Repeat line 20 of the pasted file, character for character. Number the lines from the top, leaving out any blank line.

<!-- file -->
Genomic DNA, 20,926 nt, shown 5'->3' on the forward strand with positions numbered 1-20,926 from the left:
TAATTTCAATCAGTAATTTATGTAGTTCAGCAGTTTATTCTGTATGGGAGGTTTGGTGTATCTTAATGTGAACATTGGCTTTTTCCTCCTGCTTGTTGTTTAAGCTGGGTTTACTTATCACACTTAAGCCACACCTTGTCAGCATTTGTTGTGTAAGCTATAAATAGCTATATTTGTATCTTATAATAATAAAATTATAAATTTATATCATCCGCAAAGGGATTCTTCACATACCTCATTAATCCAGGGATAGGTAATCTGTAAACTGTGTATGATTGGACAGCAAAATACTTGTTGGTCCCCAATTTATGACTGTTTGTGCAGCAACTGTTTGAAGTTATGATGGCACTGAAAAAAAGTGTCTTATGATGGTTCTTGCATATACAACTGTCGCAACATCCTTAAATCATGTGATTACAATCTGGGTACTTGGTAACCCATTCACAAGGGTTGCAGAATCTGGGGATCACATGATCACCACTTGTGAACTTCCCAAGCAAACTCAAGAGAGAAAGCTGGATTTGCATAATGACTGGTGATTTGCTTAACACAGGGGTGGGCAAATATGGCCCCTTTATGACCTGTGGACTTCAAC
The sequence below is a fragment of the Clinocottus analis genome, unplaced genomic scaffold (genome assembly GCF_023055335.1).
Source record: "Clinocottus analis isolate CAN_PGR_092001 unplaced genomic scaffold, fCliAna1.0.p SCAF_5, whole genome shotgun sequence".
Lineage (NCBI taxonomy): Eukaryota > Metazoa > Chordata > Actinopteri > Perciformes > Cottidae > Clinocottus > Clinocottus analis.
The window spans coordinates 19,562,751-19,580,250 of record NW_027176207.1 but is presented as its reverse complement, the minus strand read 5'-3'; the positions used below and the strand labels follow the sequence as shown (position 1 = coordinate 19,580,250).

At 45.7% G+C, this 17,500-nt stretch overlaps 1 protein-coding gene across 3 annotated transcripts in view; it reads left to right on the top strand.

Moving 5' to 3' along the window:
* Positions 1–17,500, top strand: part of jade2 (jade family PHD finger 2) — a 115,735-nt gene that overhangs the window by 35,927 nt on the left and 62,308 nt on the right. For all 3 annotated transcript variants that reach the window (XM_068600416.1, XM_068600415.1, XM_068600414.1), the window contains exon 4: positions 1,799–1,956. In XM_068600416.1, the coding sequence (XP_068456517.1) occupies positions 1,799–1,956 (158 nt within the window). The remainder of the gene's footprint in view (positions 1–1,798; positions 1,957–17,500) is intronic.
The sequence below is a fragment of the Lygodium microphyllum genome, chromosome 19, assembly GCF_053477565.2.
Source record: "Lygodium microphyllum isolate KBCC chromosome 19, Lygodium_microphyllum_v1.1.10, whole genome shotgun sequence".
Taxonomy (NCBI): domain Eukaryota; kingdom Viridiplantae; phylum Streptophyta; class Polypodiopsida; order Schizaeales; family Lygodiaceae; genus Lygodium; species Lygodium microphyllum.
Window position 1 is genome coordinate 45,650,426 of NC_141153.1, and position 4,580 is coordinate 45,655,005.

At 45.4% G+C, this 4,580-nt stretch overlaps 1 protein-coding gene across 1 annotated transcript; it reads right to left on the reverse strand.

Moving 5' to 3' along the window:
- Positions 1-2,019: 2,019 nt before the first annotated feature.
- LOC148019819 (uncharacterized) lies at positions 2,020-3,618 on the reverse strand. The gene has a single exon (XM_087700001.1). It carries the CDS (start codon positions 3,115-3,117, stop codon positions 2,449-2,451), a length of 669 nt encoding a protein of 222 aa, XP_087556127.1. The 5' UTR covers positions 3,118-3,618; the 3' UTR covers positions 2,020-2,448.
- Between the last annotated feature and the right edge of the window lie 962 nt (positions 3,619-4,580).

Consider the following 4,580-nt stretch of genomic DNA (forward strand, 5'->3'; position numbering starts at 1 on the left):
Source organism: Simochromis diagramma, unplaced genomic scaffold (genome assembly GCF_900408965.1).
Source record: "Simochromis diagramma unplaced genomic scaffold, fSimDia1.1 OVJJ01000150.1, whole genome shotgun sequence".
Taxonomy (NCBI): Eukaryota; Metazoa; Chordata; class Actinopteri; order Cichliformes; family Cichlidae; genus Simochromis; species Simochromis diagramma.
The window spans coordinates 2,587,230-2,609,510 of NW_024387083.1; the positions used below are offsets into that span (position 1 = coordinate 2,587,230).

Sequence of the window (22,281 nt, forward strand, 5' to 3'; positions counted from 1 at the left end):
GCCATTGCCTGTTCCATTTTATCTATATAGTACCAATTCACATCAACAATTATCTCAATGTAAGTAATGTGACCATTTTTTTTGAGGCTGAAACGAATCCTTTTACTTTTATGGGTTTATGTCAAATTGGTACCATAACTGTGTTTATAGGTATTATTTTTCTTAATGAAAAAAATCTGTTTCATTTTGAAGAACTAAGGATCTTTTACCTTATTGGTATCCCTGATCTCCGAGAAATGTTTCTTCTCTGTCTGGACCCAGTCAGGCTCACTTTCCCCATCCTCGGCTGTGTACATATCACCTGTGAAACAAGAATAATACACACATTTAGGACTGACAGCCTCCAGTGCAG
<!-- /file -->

Source organism: Simochromis diagramma, unplaced genomic scaffold (genome assembly GCF_900408965.1).